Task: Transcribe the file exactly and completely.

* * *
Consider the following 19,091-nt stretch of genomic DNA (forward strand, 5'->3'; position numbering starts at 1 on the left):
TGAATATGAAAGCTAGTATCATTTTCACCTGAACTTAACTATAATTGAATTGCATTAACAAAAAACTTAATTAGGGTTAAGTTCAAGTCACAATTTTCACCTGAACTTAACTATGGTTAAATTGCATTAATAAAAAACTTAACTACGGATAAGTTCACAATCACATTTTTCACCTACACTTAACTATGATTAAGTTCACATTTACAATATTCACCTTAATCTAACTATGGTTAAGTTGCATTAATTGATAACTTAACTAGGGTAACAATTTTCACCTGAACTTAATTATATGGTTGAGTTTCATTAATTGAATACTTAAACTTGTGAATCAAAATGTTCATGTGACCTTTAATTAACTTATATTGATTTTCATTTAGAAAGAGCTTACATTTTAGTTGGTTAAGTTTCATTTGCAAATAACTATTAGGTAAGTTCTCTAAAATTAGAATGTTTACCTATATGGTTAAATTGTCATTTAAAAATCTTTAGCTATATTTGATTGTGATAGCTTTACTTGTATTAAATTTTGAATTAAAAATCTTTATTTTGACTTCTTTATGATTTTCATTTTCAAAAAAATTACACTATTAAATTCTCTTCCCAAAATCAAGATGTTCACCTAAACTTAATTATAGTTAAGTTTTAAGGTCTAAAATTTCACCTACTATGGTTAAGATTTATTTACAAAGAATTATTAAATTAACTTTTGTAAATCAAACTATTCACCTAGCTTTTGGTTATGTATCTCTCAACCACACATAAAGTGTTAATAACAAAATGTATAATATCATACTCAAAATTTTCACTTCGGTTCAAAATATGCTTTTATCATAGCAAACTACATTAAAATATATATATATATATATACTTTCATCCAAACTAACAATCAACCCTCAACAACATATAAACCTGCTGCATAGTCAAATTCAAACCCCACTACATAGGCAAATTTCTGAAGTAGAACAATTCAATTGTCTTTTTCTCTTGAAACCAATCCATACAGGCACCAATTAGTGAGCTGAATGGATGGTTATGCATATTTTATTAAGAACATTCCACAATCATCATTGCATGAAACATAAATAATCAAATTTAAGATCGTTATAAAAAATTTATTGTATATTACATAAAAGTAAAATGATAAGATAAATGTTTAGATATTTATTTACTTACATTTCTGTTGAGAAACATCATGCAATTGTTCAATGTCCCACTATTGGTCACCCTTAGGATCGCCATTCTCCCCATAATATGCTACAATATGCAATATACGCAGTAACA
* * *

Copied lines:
Consider the following 19,091-nt stretch of genomic DNA (forward strand, 5'->3'; position numbering starts at 1 on the left):
TGAATATGAAAGCTAGTATCATTTTCACCTGAACTTAACTATAATTGAATTGCATTAACAAAAAACTTAATTAGGGTTAAGTTCAAGTCACAATTTTCACCTGAACTTAACTATGGTTAAATTGCATTAATAAAAAACTTAACTACGGATAAGTTCACAATCACATTTTTCACCTACACTTAACTATGATTAAGTTCACATTTACAATATTCACCTTAATCTAACTATGGTTAAGTTGCATTAATTGATAACTTAACTAGGGTAACAATTTTCACCTGAACTTAATTATATGGTTGAGTTTCATTAATTGAATACTTAAACTTGTGAATCAAAATGTTCATGTGACCTTTAATTAACTTATATTGATTTTCATTTAGAAAGAGCTTACATTTTAGTTGGTTAAGTTTCATTTGCAAATAACTATTAGGTAAGTTCTCTAAAATTAGAATGTTTACCTATATGGTTAAATTGTCATTTAAAAATCTTTAGCTATATTTGATTGTGATAGCTTTACTTGTATTAAATTTTGAATTAAAAATCTTTATTTTGACTTCTTTATGATTTTCATTTTCAAAAAAATTACACTATTAAATTCTCTTCCCAAAATCAAGATGTTCACCTAAACTTAATTATAGTTAAGTTTTAAGGTCTAAAATTTCACCTACTATGGTTAAGATTTATTTACAAAGAATTATTAAATTAACTTTTGTAAATCAAACTATTCACCTAGCTTTTGGTTATGTATCTCTCAACCACACATAAAGTGTTAATAACAAAATGTATAATATCATACTCAAAATTTTCACTTCGGTTCAAAATATGCTTTTATCATAGCAAACTACATTAAAATATATATATATATATATACTTTCATCCAAACTAACAATCAACCCTCAACAACATATAAACCTGCTGCATAGTCAAATTCAAACCCCACTACATAGGCAAATTTCTGAAGTAGAACAATTCAATTGTCTTTTTCTCTTGAAACCAATCCATACAGGCACCAATTAGTGAGCTGAATGGATGGTTATGCATATTTTATTAAGAACATTCCACAATCATCATTGCATGAAACATAAATAATCAAATTTAAGATCGTTATAAAAAATTTATTGTATATTACATAAAAGTAAAATGATAAGATAAATGTTTAGATATTTATTTACTTACATTTCTGTTGAGAAACATCATGCAATTGTTCAATGTCCCACTATTGGTCACCCTTAGGATCGCCATTCTCCCCATAATATGCTACAATATGCAATATACGCAGTAACA